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Simple HF Digital Wattmeter

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Jerry In Maine

New Member
I've seen digital panel meters like these for some time now:

3.5 DIGIT LCD PANEL METER, 0.2V SCALE | AllElectronics.com

3.5 DIGIT LED PANEL METER, 200 MV | AllElectronics.com

I thought these might help me with my need for a RF Wattmeter for my HAM Radio shack. I though I'd place the transmitted RF across a 50Ω non-inductive resistor, then rectify the voltage across the resistors and apply it to the meter.

The schematic below shos the plan. Before I ordered parts I thought I put it put here to get comments to see if I've missed anything.

Any thoughts?




Well-Known Member
One problem with this circuit lies with your use of an AC coupling cap to feed RF from the 50 ohm resistor to the diode. This will allow the DC level on the anode of the diode to change when RF is fed to the diode which will then change the duration of RF cycle that the diode is conducting. The resulting reading will be wrong in that case. It might be easier to simply not use the coupling cap and attach the diode directly to the 50 ohm resistor.

For HF detection, it might be best to use a schottky diode, but then you have to be careful not to exceed the peak reverse voltage of the diode. That depends on how much RF power you are planning to measure.

The DC voltmeter probably has a very high input resistance. In that case, the time constant of the RC filter after the diode may be too long and it might take a long time for a voltage reading to die off. Consider grounding the far end of the potentiometer and use a pot of some value around 5K or 10K. This puts the pot value as the main load for the filter and so the time constant will be quite reasonable.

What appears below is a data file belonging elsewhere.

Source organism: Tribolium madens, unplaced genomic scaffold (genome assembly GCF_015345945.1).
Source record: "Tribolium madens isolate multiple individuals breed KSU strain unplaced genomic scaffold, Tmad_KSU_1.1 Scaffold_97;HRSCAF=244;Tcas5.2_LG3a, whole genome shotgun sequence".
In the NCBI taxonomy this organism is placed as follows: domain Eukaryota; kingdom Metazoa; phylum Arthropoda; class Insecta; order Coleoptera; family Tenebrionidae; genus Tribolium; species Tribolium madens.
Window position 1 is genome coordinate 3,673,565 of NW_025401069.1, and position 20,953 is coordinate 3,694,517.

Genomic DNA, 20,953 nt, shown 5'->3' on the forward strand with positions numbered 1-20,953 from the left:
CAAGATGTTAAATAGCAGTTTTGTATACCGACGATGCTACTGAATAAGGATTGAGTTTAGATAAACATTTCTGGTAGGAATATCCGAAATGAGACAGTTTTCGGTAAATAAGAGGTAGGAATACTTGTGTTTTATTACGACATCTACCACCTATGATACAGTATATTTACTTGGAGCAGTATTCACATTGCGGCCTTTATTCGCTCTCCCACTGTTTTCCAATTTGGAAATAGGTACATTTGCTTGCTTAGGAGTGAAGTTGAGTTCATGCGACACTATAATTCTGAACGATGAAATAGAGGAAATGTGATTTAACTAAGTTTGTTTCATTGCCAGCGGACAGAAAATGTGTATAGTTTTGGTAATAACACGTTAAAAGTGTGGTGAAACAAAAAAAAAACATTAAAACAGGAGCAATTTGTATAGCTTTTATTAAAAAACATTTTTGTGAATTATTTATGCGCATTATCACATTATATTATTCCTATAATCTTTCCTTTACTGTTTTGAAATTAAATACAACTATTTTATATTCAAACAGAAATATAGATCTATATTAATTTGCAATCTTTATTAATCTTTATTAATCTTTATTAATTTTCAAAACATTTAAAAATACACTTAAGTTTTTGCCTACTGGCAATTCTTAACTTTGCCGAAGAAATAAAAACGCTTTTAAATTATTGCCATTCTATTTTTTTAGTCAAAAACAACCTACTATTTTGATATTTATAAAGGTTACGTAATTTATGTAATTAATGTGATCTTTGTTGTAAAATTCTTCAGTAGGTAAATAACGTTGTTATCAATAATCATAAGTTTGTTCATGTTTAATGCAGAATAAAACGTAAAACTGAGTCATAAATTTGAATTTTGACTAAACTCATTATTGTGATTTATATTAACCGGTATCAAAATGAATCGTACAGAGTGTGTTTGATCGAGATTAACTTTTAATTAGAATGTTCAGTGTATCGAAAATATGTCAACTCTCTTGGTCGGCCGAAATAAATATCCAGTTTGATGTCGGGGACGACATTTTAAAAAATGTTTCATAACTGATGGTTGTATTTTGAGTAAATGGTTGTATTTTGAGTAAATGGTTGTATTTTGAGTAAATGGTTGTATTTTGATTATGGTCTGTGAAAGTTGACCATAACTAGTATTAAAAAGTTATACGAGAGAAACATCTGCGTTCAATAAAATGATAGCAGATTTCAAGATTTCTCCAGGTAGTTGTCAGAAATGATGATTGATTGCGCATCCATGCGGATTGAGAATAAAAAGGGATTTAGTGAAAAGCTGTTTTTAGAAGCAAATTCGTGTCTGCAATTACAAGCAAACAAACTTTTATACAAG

Most RF wattmeters put a resistor attenuator between the 50 ohm load and the detector diode to help protect the diode from overvoltage, and also to allow several ranges of power to be switched in and out, by switching various attenuators in and out.


New Member
Now a days one can built a much better, more accurate, wider range RF wattmeter utilizing the Analog Devices AD8307 log amp. I built a simple one that measures from -70dbm to +10dbm and seems to track within 1/2db or my HP 8601A sweep signal generators power output meter. With proper attenuation in front of the meter one can measure up to any practical power level they need to measure.

It really is a great device and worth the higher initial costs. I built many diode and other type RF power and voltmeters over the decades and none ever compared to the ease to build, ease to calibrate, rangeability and accuracy.

There are a ton of links using this chip, here is but one:

Digital Wattmeter with AD8307, PIC16F876, LCD Display

And for the device: http://www.electro-tech-online.com/custompdfs/2009/04/AD8307.pdf
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